At the top of Kiyomizu-Zaka Street is Kiyomizu-dera Temple. This is Kyoto’s most popular temple, and can get crowded, but the climb is worth it, with great views over Kyoto.
We had purchased tickets in advance for a performance of GEAR at Gear Theater. This was a lot of fun – I enjoyed it and my daughter loved it. The basic premise is that a doll comes to life in an abandoned doll factory and brings the factory’s remaining Roboroids (robotic androids) to life, all with unique talents – dance, mime, magic, and juggling. It’s completely non-verbal, so there’s no need to understand Japanese. Photos aren’t allowed, but you can get a feel for it on YouTube. Tickets are available here.
Fushimi Inari Shrine
I love Fushimi Inari Shrine, with its 10,000 torii gates that snake up a mountain. It’s open 24 hours a day, but best seen when it’s daylight and uncrowded, which means early in the morning. We left our hotel at 7:15am, walked 10 minutes to the Gion-Shijo subway/train station, and took the train to Fushimi-inari. Or rather, we attempted to. I didn’t realize that there were express and local trains and that the express trains don’t stop at Fushimi-inari. But watching our journey in real time on Google Maps, I saw that we sped past the shrine. We got off at the next stop and hopped on a (local) train coming back towards Kyoto. Learn from us: make sure you get on a local train!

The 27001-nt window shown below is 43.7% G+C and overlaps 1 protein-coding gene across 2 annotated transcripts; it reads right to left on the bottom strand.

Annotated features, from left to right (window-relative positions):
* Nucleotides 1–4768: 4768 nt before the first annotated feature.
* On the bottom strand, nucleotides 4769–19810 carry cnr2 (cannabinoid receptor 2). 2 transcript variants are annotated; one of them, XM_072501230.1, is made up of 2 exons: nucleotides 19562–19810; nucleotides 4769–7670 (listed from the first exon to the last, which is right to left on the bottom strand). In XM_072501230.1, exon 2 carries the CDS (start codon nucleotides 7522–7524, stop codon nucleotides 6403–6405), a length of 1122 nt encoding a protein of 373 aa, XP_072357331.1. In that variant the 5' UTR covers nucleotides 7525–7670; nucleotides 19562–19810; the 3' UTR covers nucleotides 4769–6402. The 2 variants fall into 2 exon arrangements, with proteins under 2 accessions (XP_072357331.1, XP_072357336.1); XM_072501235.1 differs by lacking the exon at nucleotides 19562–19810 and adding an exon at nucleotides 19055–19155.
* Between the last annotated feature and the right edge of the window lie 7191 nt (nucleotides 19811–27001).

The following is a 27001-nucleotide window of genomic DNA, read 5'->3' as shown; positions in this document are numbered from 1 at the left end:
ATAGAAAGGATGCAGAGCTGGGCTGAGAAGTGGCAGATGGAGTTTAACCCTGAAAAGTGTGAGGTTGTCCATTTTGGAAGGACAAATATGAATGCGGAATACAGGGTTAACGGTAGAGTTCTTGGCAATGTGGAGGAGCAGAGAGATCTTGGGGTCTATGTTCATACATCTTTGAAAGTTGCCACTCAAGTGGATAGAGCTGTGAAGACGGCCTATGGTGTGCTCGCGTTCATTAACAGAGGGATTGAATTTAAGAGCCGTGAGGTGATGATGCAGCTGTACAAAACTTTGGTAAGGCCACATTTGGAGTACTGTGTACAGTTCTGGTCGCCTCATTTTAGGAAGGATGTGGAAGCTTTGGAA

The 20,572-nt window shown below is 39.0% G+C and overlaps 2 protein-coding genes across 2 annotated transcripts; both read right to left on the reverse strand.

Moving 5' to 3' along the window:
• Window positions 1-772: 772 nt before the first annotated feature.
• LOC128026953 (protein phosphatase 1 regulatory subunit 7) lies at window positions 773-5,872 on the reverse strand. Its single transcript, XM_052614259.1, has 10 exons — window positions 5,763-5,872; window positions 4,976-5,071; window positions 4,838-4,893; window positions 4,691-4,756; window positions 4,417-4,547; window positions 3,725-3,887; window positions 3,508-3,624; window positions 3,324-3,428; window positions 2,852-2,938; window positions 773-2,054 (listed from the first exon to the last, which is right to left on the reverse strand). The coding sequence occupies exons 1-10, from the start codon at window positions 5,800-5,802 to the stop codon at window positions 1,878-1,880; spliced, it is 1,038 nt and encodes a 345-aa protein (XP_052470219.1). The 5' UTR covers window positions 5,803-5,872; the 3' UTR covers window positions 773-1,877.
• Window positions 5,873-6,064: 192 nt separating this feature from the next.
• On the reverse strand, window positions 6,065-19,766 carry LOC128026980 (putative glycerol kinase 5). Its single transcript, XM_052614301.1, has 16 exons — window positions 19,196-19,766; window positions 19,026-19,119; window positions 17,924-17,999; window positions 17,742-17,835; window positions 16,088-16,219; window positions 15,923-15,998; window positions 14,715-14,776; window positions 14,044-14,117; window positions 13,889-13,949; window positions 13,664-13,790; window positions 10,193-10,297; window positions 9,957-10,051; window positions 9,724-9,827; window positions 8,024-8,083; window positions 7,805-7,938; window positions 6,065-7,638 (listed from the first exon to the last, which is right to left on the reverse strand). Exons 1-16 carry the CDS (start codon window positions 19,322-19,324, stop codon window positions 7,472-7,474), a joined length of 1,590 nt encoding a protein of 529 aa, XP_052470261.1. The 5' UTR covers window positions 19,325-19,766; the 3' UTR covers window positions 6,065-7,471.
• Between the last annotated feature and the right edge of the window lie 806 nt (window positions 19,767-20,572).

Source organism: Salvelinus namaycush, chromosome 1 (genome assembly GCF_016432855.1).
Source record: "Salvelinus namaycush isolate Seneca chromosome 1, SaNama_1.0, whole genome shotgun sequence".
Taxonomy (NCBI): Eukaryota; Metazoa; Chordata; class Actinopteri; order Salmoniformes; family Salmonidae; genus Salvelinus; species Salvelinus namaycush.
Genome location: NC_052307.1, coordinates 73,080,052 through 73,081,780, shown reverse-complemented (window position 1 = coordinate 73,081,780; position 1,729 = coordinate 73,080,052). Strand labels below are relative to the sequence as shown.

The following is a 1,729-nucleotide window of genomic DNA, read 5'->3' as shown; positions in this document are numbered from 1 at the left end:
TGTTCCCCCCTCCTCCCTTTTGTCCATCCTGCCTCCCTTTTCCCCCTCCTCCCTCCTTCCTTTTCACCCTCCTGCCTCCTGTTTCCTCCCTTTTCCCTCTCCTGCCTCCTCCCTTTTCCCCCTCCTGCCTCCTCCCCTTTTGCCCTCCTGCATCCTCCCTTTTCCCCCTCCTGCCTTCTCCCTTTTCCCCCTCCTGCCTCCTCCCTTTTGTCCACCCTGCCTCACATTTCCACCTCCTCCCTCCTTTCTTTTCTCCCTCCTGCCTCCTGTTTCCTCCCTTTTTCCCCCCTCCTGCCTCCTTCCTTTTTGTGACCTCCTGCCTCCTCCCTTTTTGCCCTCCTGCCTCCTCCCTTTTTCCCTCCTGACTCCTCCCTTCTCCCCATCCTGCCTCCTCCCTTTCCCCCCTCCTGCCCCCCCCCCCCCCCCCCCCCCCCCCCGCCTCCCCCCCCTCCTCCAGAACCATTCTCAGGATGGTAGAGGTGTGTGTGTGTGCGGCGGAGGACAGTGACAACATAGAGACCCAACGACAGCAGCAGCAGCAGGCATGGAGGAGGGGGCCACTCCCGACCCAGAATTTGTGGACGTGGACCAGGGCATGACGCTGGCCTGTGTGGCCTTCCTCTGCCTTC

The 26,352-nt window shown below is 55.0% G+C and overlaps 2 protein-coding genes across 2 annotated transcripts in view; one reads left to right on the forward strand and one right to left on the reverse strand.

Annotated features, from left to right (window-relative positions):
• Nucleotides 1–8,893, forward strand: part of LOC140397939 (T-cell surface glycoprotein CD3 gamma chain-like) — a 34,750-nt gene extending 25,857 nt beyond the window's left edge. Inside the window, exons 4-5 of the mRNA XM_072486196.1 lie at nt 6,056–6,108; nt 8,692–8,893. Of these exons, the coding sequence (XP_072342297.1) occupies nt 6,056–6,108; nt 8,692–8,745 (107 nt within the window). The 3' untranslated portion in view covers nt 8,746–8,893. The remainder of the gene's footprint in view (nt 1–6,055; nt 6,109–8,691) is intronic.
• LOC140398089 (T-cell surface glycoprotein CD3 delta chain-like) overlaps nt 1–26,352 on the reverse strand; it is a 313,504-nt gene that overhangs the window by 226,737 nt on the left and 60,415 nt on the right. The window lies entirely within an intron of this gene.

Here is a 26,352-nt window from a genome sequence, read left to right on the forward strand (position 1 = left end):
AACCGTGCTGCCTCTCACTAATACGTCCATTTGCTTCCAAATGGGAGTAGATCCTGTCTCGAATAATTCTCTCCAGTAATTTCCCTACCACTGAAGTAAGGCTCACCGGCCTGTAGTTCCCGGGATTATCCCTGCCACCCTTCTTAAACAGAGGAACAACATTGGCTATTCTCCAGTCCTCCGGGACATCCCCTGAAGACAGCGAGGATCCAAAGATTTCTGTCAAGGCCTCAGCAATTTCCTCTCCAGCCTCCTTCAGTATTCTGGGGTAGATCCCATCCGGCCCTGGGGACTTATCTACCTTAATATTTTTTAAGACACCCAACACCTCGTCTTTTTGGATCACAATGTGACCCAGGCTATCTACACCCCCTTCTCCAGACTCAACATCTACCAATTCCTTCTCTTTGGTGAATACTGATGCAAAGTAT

The shrine is a few minutes’ walk from the train station. We arrived just before 8am and started hiking up. It’s possible to make a big loop through the path of gates, which takes roughly two hours, but we simply walked up for maybe half an hour and then turned around and retraced our steps. There were very few others on the way up, but it was starting to get crowded on the way down. And mid-day is far worse.
One of my favorite things about Fushimi Inari is that there are excellent street food stands between the shrine and the train station. I always get the sweet potato wedges, and my daughter said that the dumplings were her favorite food in all of Japan. It was only 9am when we were coming back through, or we would have had lunch there.